Friday, October 11, 2013

Yes, dear

Out of the blue the other day, DH said "How can I make what is a decent living and we never have any money?" He wasn't angry. Just venting.

I've long given up getting DH terribly interested in the money situation. If I dwell too long on it, I resent him and that's not what I want to do. (He took over paying the bills once early in our marriage and I was so horrified by the awful bookkeeping that I just started doing it myself.) He knows what we have and what we owe - well, he has access to it all, he just rarely bothers to actually look too hard into it. He is not a spendthrift and doesn't have expensive hobbies or car lust, so I try not to be too hard on him. We are just wired differently.

But back to his question. I think because he is removed from the finances, he forgets. But don't worry, I'm right there to remind him. I pointed out that $100,000 went (and is still going) to sending kids to college. We bought four cars in a year's time (2 for us, 2 for the kids ... all are paid for). We are still paying for the $40,000 accessible bathroom addition for our son. (I so wish I had a $40,000 kitchen instead!) There have been the medical expenses - and the equipment not considered essential by insurance. For example, a van with a dropped floor and a ramp to accommodate a power wheelchair - $15,000. Just for the modifications. Our daughter got married last year. So we paid for a wedding. And on and on and on. The list of necessary and stupid is long.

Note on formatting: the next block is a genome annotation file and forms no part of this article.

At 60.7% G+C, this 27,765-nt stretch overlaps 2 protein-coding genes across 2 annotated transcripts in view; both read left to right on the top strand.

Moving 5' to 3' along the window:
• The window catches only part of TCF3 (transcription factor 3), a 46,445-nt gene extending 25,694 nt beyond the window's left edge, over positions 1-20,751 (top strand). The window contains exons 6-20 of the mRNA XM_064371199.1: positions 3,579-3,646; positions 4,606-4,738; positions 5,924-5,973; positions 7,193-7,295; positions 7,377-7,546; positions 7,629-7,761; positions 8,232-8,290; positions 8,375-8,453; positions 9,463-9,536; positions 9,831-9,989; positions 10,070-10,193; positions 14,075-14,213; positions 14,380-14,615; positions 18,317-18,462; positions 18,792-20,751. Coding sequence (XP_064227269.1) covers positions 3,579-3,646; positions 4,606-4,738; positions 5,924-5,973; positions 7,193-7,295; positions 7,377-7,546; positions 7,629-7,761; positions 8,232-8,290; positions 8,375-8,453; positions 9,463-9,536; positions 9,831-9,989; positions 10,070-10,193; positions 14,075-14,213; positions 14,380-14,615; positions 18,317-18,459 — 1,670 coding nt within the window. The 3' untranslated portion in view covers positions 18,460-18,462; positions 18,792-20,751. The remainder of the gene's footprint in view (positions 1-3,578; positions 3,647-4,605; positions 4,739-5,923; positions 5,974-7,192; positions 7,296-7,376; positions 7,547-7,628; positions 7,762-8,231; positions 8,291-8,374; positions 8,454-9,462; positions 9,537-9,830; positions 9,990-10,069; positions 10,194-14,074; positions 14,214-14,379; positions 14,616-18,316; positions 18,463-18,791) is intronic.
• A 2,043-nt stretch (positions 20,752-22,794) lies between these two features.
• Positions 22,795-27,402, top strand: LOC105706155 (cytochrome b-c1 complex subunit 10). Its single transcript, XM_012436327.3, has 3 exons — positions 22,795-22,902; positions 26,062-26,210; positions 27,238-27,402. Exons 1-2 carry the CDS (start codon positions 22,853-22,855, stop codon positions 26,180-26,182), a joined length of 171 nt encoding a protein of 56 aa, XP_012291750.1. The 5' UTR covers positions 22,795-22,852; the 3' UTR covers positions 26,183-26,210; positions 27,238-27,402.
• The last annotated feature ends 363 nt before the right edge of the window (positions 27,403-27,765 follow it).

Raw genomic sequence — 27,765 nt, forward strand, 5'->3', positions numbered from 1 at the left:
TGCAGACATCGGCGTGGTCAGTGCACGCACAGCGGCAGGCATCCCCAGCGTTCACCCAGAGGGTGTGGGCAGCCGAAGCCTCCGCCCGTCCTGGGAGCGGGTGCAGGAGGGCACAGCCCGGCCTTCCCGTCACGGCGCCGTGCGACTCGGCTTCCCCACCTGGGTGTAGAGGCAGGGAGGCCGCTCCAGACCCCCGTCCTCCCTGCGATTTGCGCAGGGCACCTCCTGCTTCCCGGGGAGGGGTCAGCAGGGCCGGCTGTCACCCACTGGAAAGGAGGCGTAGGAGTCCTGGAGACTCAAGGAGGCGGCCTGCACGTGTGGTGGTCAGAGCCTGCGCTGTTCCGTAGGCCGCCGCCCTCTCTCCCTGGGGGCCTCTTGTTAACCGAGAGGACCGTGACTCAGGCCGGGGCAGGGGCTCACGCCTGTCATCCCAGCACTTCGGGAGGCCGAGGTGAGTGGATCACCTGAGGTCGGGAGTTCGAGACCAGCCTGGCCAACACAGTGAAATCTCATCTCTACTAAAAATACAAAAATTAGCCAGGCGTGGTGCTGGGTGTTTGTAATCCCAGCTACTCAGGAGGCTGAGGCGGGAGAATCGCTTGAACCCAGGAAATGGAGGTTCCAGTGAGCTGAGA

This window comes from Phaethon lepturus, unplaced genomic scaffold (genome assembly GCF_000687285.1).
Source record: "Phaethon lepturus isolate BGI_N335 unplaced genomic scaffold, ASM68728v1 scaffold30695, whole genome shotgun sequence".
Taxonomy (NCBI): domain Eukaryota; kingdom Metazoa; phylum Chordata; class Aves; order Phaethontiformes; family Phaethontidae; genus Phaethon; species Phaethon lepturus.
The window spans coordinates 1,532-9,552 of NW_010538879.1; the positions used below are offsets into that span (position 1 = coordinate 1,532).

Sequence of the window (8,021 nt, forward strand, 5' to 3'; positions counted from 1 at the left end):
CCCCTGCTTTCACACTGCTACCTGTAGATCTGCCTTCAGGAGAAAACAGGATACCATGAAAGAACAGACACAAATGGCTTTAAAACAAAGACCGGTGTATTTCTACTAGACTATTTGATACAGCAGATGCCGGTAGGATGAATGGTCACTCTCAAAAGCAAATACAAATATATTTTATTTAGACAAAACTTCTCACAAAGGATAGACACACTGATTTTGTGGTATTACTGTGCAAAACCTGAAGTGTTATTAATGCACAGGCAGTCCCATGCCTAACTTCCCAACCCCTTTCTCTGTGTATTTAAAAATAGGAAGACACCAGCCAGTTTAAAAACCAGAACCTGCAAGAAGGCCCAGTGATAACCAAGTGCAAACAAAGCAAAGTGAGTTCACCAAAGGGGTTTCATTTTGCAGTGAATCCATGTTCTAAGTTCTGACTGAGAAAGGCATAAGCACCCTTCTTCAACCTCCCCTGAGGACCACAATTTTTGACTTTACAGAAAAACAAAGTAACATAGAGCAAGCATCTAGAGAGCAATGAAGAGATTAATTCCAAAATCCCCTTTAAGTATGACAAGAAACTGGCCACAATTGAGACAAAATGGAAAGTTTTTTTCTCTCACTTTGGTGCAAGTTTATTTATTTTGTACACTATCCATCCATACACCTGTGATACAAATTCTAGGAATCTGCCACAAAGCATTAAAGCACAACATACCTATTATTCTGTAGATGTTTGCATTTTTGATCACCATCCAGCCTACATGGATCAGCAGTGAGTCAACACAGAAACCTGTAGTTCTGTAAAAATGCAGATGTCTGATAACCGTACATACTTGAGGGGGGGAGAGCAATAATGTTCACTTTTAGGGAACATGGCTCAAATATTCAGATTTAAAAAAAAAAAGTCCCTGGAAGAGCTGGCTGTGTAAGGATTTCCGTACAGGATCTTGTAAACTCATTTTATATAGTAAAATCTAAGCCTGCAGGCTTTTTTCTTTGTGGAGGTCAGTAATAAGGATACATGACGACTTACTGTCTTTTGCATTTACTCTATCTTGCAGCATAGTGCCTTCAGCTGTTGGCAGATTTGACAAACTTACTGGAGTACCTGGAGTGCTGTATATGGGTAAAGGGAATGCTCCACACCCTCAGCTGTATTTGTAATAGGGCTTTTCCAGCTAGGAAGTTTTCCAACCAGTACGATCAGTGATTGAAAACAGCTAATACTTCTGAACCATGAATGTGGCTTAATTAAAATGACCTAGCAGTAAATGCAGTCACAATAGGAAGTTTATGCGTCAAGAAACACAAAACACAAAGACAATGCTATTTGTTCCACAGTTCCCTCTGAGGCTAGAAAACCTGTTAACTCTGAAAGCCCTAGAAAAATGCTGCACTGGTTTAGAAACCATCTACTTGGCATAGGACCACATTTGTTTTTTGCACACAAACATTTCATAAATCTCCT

I did reassure him that there is a light at the end of the very long tunnel. In 2.5 years, we will wipe 6 credit cards off the list. The monthly minimums for those 6 cards total, hold on to your hat, $1,443. That should help give us some breathing room, finally, and get the snowball rolling.

He's really frustrated, I think, because the raise that was supposed to kick in over the summer is being delayed by union contract negotiations. And, like me, he knows retirement is getting closer on the horizon. Well, he hopes it is, anyway.



  1. My husband does not get it either and he does not make a good living. But you are right they are just men.

  2. I can totally identify with this feeling and I experience it often, even though I know exactly where the money is going and that it has to be done. I recently did a rough in my head calculation of how much I've had to spend since I moved five years ago. On top of the more than 15,000 of debt I brought with me, I've also had unexpected expenses of close to the same amount. And that's on top of the expected expense of having to move my stuff here, set up home, buy some furniture and appliances, etc. It is sometimes hard to figure out why, when I earn a decent salary, I'm still in debt. Nearly there though - here's hoping no other expensive emergencies come up in the next six months.